Our goldfish, Scooby, was swimming upside down. At first, we thought it was cool. Maybe he was trying to impress us with some new trick? “Ooh! Look Mommy, he’s the coolest fish, ever!” my son gushed with his face pressed up against the glass. A few days later Scooby was just upside down, not really swimming anymore, but floating. Yep, he was dead and gone to the big aquarium in the sky. For a moment, I didn’t know what to say to my seven year old. We’ve never had a pet die before, so I was expecting tears, hugs and lots of comforting. My son watched me take Scooby out of the tank and looked sad. “He’s gone, buddy, sorry,” I whispered, “He lived a good little life though.” I hugged him. He sniffed. Then he raised his eyebrows and said, “Can we get another one now? Please?” and that was the extent of our Big Talk about Death.
Death is such a taboo subject. My parents never really spoke of death when I was growing up. Sure, my mother would point at old photos of relatives and say “she died of tuberculosis” or “he died in a car crash.” Death was some mysterious thing that happened to Other People. As a kid, I had a vague feeling that death meant people simply disappeared, sometimes when they’re old and sometimes tragically, when they are young. But I didn’t start to question what happens after we die until two things happened when I was 21.
First, in the spring of 1991, my beloved dog of 15 years had to be put to sleep. My own father cried that day she died and I had never seen him cry before. Then, a few months later, he would also die suddenly of a heart attack at the age of 53. To say these two events were earth-shattering for me would be an understatement. I was lost in a deep, dark place. I found myself at the college library, pouring over books on death and dying. I read anything and everything I could get my hands on, so I could wrap my head around why my dad wasn’t here anymore. And the more important question: where is he now?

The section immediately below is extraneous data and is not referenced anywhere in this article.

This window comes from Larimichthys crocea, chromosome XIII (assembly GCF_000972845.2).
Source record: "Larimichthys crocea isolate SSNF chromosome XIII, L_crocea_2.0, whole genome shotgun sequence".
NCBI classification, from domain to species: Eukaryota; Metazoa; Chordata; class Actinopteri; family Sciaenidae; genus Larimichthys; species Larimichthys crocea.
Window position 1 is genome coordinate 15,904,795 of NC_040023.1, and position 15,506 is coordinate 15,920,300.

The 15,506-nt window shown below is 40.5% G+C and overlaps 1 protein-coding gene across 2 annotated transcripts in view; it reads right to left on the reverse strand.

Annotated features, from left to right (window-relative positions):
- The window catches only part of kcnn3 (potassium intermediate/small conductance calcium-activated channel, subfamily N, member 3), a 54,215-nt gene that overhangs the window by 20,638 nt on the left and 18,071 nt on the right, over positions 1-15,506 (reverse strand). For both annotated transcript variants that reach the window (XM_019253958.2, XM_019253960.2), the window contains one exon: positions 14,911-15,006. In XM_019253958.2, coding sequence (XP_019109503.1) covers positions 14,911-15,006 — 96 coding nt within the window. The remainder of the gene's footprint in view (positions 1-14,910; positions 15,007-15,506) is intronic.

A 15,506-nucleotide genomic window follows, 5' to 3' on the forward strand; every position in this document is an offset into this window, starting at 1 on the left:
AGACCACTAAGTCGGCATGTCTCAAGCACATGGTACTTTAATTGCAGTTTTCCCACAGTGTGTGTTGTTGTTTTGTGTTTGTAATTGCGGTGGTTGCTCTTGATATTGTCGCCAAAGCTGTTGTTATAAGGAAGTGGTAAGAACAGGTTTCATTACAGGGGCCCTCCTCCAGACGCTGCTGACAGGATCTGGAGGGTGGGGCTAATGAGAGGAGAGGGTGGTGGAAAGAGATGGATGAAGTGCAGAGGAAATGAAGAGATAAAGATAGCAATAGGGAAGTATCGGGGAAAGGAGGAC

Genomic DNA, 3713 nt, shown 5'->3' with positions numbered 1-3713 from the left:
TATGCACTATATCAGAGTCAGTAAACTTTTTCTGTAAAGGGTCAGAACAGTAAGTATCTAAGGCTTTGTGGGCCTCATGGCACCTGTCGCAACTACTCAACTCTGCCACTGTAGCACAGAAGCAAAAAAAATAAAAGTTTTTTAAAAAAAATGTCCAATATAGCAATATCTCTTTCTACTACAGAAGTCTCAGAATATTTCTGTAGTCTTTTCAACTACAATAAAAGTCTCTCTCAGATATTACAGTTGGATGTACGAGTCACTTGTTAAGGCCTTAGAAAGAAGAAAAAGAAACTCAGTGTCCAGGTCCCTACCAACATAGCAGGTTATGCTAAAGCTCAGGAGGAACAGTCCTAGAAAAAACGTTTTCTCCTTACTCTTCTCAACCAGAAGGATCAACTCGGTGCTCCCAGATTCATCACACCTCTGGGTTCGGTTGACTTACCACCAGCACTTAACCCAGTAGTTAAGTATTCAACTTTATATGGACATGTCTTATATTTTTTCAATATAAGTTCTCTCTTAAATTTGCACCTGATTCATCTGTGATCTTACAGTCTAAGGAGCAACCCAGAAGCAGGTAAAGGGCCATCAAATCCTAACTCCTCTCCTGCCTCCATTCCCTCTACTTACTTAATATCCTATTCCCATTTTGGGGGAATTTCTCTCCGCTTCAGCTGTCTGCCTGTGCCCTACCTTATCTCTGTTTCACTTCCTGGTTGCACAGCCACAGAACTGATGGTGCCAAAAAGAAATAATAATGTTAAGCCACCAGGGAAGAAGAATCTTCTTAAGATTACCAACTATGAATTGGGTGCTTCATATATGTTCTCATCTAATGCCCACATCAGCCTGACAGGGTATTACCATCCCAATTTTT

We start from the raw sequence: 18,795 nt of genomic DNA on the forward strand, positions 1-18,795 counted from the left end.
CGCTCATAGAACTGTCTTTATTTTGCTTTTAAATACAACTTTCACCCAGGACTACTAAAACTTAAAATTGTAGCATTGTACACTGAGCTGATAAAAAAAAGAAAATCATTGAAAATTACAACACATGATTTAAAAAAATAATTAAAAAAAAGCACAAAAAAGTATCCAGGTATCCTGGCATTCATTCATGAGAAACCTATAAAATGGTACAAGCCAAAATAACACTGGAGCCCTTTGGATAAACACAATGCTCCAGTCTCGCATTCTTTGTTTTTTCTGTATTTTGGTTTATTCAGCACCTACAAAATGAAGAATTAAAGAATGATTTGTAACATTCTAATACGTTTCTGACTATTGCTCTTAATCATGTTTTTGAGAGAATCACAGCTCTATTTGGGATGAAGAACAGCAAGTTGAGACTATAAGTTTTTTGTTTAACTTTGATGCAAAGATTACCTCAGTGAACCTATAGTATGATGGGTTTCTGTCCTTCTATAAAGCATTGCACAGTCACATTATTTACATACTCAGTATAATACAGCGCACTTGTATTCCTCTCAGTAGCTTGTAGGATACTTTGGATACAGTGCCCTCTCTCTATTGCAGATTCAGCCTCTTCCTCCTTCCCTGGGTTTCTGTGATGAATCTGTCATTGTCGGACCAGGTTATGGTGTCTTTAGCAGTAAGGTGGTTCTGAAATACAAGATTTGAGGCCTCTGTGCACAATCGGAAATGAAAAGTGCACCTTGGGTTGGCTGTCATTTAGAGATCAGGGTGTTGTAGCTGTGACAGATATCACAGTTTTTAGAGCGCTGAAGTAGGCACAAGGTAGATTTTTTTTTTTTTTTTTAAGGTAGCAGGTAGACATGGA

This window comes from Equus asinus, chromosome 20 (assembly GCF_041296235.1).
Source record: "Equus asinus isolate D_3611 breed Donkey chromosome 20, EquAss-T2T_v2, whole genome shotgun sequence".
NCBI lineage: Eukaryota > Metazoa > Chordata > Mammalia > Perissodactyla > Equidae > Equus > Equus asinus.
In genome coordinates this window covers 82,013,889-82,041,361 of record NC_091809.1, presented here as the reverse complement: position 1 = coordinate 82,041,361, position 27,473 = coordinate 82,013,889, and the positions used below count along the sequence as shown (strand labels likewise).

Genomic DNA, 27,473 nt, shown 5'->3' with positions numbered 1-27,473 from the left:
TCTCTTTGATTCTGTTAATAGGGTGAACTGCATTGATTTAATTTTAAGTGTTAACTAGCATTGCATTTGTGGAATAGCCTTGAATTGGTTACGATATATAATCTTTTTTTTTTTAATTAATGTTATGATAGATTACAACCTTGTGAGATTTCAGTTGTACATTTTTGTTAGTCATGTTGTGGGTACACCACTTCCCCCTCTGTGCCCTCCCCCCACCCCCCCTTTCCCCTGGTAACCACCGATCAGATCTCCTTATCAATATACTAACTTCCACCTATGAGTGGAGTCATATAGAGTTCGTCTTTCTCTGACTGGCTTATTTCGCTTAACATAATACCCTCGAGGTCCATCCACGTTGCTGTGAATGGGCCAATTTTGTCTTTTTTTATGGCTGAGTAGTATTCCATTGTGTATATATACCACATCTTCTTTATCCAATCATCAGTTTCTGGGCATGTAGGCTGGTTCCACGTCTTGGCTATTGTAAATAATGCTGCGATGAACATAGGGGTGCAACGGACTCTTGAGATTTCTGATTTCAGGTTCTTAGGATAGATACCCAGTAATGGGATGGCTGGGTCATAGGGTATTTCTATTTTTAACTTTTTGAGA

I grieve for my dad even though it’s been almost 19 years. I look back now at my twenties and I realize I spent years obsessing over death. I was extremely sad, depressed, distressed, anxious and alone. I’m sure I had to go through all of those dark emotions to get to that place, someplace in life where I feel secure and accept life and death. I’m almost there.
Every day I feel more and more alive and content. I am simply happy to have the family and friends around me. I take in every moment I have with them and truly cherish the time we have together. As I near middle age, I am slowly beginning to be okay with the uncertainty of life and the certainty of death.
My son asks me about the grandfather he never met and I tell him stories. He listens to me, but he isn’t sad. He doesn’t ask me what happens after death or why people die. He just matter-of-factly says to me “I’ll meet him someday in heaven, right?” Death to him isn’t scary or mysterious but just a fact. He doesn’t spend time brooding about it. He is full of happiness and life, as a seven year old should be. I cringe when I think about the day my son will be faced with the death of someone he loves dearly. But, for now, as I watch my son race around the yard, grinning and laughing hysterically, I want to be like him. Not full of fear and uncertainty, but peace and contentment. I know I can do it. I am almost there.